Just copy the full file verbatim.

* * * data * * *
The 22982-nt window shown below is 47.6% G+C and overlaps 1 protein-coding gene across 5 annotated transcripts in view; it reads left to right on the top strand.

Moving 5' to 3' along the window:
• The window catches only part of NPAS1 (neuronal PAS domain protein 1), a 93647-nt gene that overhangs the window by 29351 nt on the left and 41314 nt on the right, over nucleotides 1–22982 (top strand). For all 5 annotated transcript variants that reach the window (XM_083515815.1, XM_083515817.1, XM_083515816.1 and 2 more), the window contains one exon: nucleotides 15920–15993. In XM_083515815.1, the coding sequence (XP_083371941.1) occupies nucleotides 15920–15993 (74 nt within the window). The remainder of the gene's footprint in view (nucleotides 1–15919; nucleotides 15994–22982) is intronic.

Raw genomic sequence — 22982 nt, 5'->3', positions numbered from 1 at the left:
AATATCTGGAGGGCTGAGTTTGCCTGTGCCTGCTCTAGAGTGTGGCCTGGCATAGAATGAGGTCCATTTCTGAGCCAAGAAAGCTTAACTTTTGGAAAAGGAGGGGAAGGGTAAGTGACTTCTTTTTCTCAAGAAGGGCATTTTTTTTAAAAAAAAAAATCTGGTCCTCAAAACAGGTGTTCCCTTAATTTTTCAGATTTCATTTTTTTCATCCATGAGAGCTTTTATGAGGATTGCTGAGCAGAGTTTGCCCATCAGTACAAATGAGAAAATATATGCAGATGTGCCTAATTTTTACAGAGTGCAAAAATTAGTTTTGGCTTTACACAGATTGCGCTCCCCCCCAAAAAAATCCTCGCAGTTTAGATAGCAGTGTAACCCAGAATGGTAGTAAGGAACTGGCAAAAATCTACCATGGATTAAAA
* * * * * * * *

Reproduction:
The 22982-nt window shown below is 47.6% G+C and overlaps 1 protein-coding gene across 5 annotated transcripts in view; it reads left to right on the top strand.

Moving 5' to 3' along the window:
• The window catches only part of NPAS1 (neuronal PAS domain protein 1), a 93647-nt gene that overhangs the window by 29351 nt on the left and 41314 nt on the right, over nucleotides 1–22982 (top strand). For all 5 annotated transcript variants that reach the window (XM_083515815.1, XM_083515817.1, XM_083515816.1 and 2 more), the window contains one exon: nucleotides 15920–15993. In XM_083515815.1, the coding sequence (XP_083371941.1) occupies nucleotides 15920–15993 (74 nt within the window). The remainder of the gene's footprint in view (nucleotides 1–15919; nucleotides 15994–22982) is intronic.

Raw genomic sequence — 22982 nt, 5'->3', positions numbered from 1 at the left:
AATATCTGGAGGGCTGAGTTTGCCTGTGCCTGCTCTAGAGTGTGGCCTGGCATAGAATGAGGTCCATTTCTGAGCCAAGAAAGCTTAACTTTTGGAAAAGGAGGGGAAGGGTAAGTGACTTCTTTTTCTCAAGAAGGGCATTTTTTTTAAAAAAAAAAATCTGGTCCTCAAAACAGGTGTTCCCTTAATTTTTCAGATTTCATTTTTTTCATCCATGAGAGCTTTTATGAGGATTGCTGAGCAGAGTTTGCCCATCAGTACAAATGAGAAAATATATGCAGATGTGCCTAATTTTTACAGAGTGCAAAAATTAGTTTTGGCTTTACACAGATTGCGCTCCCCCCCAAAAAAATCCTCGCAGTTTAGATAGCAGTGTAACCCAGAATGGTAGTAAGGAACTGGCAAAAATCTACCATGGATTAAAA